ODSAL opened its doors to BriSCA F1 stock car racing on May 31 for the first time in 24 years. NEIL RANDON reflects on a momentous day for the sport.
What a beautiful day to be reborn.
It took five hours though bank holiday traffic to get there, but it was worth the 24-year wait.
To personally drive along Rooley Avenue towards Odsal, or Provident Stadium to give its official title, for the first time since John Lund won the World Final there in September 1997 was quite a moment. Huge queues meandered up the road to the roundabout as fans waited for the turnstiles to open at 4pm.
The sport was returning to its natural home, to where it belongs.
Walking into the stadium for the first time after so many years was like visiting a long-lost friend. The iconic bowl had been waiting to greet everyone with open arms.
The overwhelming sense of goodwill from the 4,000 fans was palpable. If it had not been for limits on spectator numbers, Odsal on May 31 would have been packed to the rafters, such is the enthusiasm to see F1 stock cars back in action at this much-loved venue.
The fans want it to work.
The sport needs it to work.
BriSCA F1 stock car racing and its fans have been put through the proverbial wringer for some time, since the end of 2016 in fact, when Coventry Stadium unceremoniously had its doors rudely and disrespectfully slammed shut. And then two more venues – Stoke and Belle Vue – were closed to developers in 2019. The sport was shrinking in ever-decreasing circles.
Worse was to follow. At Birmingham Wheels, a tragic accident took the life of one of the sport’s most respected benefactors, Colin North, and then the COVID-19 pandemic ground everyone and everything to a sudden, jolting halt for more than a year.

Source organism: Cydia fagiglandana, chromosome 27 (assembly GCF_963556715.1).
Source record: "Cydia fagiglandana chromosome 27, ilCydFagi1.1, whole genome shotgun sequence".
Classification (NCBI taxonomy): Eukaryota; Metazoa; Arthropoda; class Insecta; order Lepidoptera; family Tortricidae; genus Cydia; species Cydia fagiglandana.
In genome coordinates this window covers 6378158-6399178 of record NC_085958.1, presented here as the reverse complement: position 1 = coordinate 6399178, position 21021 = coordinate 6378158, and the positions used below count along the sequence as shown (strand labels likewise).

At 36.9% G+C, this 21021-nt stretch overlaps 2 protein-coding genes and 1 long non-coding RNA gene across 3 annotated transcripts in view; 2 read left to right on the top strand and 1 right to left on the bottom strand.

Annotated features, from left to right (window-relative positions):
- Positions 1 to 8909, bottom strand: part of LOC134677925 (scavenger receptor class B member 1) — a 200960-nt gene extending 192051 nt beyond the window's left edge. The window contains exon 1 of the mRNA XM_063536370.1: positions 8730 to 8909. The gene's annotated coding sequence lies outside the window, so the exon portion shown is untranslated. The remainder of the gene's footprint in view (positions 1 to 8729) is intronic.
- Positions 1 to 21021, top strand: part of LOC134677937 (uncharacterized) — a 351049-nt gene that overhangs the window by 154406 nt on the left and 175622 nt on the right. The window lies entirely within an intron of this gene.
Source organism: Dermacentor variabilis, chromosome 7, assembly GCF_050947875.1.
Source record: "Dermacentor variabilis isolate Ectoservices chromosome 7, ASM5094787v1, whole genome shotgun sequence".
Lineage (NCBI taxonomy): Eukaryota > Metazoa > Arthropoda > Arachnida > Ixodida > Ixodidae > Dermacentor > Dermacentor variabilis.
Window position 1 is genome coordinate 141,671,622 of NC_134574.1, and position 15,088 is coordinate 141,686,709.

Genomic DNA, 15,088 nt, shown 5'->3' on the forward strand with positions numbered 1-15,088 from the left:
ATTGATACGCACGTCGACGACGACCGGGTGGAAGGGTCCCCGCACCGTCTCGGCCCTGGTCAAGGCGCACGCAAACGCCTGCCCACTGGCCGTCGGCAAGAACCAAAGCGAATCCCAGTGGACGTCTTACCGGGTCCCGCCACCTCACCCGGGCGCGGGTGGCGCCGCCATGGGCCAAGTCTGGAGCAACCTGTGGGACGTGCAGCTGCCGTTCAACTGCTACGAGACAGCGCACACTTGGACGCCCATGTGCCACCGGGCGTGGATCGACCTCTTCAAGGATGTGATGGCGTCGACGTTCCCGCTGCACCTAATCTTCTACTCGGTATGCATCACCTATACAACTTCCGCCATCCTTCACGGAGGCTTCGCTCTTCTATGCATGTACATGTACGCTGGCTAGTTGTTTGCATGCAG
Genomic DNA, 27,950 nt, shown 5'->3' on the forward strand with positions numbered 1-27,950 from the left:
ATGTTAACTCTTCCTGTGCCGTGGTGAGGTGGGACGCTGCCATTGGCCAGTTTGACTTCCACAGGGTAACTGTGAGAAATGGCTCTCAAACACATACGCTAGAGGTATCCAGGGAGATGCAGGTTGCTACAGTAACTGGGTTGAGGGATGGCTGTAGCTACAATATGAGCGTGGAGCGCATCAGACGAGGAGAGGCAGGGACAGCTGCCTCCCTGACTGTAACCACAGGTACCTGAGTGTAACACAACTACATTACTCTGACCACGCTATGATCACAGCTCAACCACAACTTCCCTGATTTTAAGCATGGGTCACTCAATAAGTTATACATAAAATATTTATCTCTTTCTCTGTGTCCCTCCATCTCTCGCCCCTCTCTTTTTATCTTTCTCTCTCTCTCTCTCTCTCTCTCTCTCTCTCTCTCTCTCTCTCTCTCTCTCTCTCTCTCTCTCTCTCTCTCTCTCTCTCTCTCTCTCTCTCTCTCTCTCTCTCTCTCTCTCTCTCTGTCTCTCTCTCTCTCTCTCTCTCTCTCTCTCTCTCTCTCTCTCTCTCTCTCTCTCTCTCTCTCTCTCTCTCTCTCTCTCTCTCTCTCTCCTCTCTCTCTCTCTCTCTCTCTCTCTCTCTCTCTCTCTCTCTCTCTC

But now there was something to feel extremely uplifted about – the reopening of an iconic stadium, one that is well-known throughout the sporting world, that had been given a new 12-year lease of life through Startrax promoter Steve Rees. An elite sports stadium was reopening and all because of stock car racing.
Much praise needs to be given to everyone who has guided the stadium through its resurrection. It was Rees who negotiated a deal with Bradford Council and the Bradford Bulls rugby league club, throwing every penny he could muster into securing the venue for 12 years. The planned retirement and quiet life in Lytham St Anne has now been put on hold while Rees tries to keep his blood pressure, raised through the stratosphere these past few weeks, in check long enough for him to reap the benefits of such a huge investment.
But even Rees admits he couldn’t have got the place into a position to run a stock car event without a right-hand man, Ian Higgins, an unsung hero who behind the scenes came up with creative ways to encourage people to invest in the stadium and also to make sure the place was turned into a workable stock car track in the short space of time available.